Christin DeMoss, OD doesn’t know for sure, but she thinks she might be among the few people who took one of those “What job should you do when you grow up?” quizzes in high school that actually worked out.Dr. Christin DeMoss
 
“I took that quiz in home room and optometry came back as a top hit for me,” said Dr. DeMoss, originally from Mohnton, Pennsylvania, who received her undergraduate degree in Biology from Penn State before enrolling in the Pennsylvania College of Optometry (PCO) at Salus University. “I didn’t grow up wearing glasses, I didn’t grow up going to the eye doctor, so I had no idea what an optometrist did.”
 
But she was intrigued nonetheless, so much so that she decided to shadow an optometrist who had paved a very similar path. Karen Rule, OD, was a graduate of the same high school as Dr. DeMoss, Governor Mifflin High School in Shillington Pennsylvania; was also a Penn State alum and a PCO/Salus grad.
 
Coming to grad school at PCO/Salus was overwhelming at first, said Dr. DeMoss. But she adjusted, and eventually rotated through the William Feinbloom Low Vision Rehabilitation Center housed at The Eye Institute (TEI) during her fourth year.
 
“And, I fell in love with low vision. I knew it was what I wanted to do,” she said. “So, I applied for residency here and only here, and if I didn’t get it, I was going to go into private practice. And, I got it, so it kind of changed the trajectory of my career.”
 
While a student at PCO/Salus, Dr. DeMoss was vice president of her class and was also involved with the American Optometric Student Association (AOSA) as a trustee and trustee-elect, and during her fourth year, was the national AOSA secretary.
 
While at Penn State, Dr. DeMoss considered changing her major from Biology to Education with the goal of teaching biology, so teaching had always been a possibility.
 
But her on-campus residency experience— both examining patients and teaching PCO/Salus students — became what she called “a perfect dream for me.” A sixth-month stint in private practice after her residency solidified her desire to be in academia full-time.Dr. DeMoss and Dr. Killan
 
She applied for a position at PCO/Salus in 2019, secured the job and started her teaching career, recently being promoted to assistant professor.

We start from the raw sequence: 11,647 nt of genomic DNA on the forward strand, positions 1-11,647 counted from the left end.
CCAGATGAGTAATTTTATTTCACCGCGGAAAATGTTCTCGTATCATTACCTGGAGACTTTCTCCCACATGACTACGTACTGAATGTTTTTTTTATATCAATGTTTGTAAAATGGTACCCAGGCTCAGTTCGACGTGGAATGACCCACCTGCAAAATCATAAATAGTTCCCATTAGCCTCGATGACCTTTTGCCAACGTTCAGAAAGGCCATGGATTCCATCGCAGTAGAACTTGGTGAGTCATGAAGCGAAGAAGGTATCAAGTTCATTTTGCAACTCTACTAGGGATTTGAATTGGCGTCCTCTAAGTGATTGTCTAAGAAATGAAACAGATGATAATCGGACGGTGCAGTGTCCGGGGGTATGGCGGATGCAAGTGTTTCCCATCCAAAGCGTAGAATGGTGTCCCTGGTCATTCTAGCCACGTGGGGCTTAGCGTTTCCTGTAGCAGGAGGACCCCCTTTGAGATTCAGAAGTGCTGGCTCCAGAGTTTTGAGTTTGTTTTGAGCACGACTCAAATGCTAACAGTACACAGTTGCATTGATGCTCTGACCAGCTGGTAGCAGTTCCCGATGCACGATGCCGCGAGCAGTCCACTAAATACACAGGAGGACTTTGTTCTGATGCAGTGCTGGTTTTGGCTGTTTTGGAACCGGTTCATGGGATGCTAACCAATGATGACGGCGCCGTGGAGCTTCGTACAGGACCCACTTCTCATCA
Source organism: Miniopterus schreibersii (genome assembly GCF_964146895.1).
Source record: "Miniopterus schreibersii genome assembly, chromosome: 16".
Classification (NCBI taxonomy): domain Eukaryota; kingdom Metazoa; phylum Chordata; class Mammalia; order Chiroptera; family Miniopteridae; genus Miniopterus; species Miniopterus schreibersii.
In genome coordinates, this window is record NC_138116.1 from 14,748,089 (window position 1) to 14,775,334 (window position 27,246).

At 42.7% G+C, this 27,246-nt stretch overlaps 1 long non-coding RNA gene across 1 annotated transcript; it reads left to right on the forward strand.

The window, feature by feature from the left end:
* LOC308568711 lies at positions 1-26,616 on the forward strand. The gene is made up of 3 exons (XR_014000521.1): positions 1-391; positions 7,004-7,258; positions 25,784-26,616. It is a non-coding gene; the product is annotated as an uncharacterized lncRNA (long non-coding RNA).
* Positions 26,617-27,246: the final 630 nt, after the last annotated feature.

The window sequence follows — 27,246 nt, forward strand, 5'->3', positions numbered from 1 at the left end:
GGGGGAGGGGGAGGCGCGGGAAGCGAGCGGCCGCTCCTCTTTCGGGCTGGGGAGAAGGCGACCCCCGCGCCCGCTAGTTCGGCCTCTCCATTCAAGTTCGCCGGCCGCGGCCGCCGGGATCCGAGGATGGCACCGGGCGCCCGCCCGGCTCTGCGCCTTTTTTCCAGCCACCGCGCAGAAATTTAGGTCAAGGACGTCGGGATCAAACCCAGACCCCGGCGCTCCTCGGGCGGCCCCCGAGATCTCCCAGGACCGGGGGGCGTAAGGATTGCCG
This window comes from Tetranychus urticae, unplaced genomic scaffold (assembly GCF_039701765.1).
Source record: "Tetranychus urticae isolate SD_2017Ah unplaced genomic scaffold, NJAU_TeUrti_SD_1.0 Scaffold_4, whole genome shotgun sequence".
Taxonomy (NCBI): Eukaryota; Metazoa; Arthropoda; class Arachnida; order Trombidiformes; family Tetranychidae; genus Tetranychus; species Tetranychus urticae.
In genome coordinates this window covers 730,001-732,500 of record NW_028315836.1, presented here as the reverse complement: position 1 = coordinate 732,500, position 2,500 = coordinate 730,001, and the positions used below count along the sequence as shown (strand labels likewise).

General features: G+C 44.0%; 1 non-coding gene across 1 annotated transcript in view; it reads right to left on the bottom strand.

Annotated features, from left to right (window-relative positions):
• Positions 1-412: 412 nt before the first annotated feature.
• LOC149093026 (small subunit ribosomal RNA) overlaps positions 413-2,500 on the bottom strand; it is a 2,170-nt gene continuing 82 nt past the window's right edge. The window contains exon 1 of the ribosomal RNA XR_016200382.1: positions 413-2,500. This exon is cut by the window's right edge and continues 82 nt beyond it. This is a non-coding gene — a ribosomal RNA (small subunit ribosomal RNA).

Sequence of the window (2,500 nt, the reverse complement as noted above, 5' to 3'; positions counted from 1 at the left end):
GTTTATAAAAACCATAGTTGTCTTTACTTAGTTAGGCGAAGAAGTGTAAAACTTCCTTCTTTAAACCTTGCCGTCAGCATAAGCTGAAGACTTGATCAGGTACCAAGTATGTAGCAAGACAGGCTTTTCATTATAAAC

“I still call a lot of my colleagues’ ‘doctor’ and it was definitely a transition trying to get used to calling them by their first names,” said Dr. DeMoss, who currently sees patients at the Feinbloom Center and rotates through TEI’s primary care service.
 
Of course, being hit with a pandemic created challenges for all, including new teachers, but Dr. DeMoss transitioned to educating her students online.
 
“I think the pandemic offered something to the students that they normally wouldn’t get, and that was a lot of training on writing what we call case reports,” she said, adding that she believes she’s a better teacher for having gone through the pandemic teaching transition. “That’s something that they normally wouldn’t have done.They also worked on writing provider letters with the communications style one would expect an optometrist to have."
Dr. DeMoss with husband and dogs
When she’s not teaching, Dr. DeMoss and her husband, Jordan Habbershon, who bought a house in December 2019, spent a lot of the pandemic time furnishing and decorating their home.They also have two rescue dogs that keep them busy: Tucker, a 95-pound mixed breed; and Olive, a 45-pound mixed breed.
 
As for her future, Dr. DeMoss said she’s doing exactly what she wants to be doing at this stage of her career.
 
“I want to continue working in the low vision service, continuing to provide a high level of low vision care for our patients,” she said. “And, something we want to do is start some research at Feinbloom. We want to continue to grow and perfect and do what we do best.”